After Emily: Two Remarkable Women, and the Legacy of America’s Greatest Poet by Julie Dobrow; Norton, 384 pp., $29.95
There must have been a thousand village poets in Massachusetts in the 19th century, half of them dying of heartbreak, half of loneliness; they disappeared without a trace. Yet the work of another village poet, Emily Dickinson, survives, almost by accident, thanks to the guile and stubborn will of a perfect stranger named Mabel Loomis Todd. In her new book, Julie Dobrow, a senior lecturer at Tufts University, serves as a kind of fiercely clever detective in stitching together Todd’s remarkable influence and all the other little intrigues behind the marketing of Dickinson and her legacy.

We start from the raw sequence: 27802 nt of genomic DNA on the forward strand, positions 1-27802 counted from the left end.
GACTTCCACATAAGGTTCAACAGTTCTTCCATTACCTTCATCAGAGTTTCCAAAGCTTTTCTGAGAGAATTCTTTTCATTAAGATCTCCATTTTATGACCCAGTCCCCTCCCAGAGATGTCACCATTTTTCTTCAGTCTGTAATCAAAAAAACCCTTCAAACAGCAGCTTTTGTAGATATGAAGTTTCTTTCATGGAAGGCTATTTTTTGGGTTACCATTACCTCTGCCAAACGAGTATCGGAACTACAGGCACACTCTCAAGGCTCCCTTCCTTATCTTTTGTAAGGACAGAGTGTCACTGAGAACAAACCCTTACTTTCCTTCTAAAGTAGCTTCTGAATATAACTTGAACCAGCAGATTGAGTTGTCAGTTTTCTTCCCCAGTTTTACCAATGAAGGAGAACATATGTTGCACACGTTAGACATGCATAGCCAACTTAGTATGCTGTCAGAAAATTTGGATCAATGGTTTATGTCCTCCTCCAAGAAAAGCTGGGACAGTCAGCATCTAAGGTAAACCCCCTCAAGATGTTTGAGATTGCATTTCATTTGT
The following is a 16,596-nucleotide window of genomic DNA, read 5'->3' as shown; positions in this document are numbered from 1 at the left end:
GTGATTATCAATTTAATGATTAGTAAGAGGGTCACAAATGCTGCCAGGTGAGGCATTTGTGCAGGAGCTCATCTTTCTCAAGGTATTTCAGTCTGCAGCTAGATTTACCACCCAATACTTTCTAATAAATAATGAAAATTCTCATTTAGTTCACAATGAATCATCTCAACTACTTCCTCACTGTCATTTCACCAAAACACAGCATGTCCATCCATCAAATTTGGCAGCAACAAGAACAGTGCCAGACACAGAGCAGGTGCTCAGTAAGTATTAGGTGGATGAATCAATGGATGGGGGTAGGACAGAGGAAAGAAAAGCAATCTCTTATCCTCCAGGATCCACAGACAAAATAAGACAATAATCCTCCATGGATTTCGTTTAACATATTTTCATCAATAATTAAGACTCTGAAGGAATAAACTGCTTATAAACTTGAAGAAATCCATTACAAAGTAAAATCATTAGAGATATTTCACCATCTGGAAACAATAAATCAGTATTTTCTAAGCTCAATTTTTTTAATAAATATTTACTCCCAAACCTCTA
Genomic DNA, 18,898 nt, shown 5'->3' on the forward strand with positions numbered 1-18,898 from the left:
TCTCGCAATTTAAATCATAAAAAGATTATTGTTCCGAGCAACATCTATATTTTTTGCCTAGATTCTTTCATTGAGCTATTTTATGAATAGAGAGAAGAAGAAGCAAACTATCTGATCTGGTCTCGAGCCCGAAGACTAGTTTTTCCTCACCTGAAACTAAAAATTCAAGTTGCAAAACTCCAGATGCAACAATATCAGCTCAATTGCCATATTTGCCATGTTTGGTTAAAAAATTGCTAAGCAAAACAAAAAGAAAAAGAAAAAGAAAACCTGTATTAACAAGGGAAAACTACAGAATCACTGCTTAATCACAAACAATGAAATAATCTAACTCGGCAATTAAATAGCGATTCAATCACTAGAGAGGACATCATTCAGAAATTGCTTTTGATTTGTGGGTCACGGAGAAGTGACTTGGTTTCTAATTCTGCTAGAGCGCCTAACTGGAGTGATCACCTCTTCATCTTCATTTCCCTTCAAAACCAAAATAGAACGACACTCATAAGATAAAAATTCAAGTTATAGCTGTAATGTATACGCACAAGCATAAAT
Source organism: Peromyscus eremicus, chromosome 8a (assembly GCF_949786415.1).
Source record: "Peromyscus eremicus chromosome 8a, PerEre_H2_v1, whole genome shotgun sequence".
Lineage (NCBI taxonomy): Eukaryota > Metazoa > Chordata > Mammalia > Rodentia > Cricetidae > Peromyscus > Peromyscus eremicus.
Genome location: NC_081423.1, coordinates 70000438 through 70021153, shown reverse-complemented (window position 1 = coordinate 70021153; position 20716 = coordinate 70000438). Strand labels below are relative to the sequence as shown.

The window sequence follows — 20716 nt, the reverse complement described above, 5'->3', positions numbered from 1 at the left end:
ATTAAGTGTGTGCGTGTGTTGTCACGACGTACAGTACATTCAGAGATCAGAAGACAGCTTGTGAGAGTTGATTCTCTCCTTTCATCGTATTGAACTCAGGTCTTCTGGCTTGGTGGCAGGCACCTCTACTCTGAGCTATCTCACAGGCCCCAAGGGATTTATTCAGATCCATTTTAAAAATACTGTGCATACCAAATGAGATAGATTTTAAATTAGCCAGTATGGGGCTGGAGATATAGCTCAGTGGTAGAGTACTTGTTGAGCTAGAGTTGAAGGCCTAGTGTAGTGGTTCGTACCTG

Todd was born into a world of impoverished gentility in 1856, moving as a girl with her parents from boardinghouse to boardinghouse in Washington, D.C. As Dobrow writes, Todd was “[p]etite, with dark liquid eyes, [and] soft light brown hair that elegantly framed her fine features” and, by the time she was in her teens, possessed a beauty that could grab the attention of any room she entered. In 1881, she arrived in Amherst with her husband, David Peck Todd, a newly hired astronomer at Amherst College, both in their mid-20s. There she befriended Susan Dickinson, the local empress of art and culture and sister-in-law of the reclusive Emily; Susan’s three children (Ned, Mattie, and Gib); and her husband, Austin, treasurer of Amherst College.
Although she seldom caught a glimpse of the reclusive Emily, Mabel often sang and gave piano recitals for her and her sister Lavinia (or Vinnie) at their dead father’s manor house, The Homestead. The poet would listen from her upstairs room, and after every performance, Emily would have a flower or a glass of wine or a poem sent down to Mabel.
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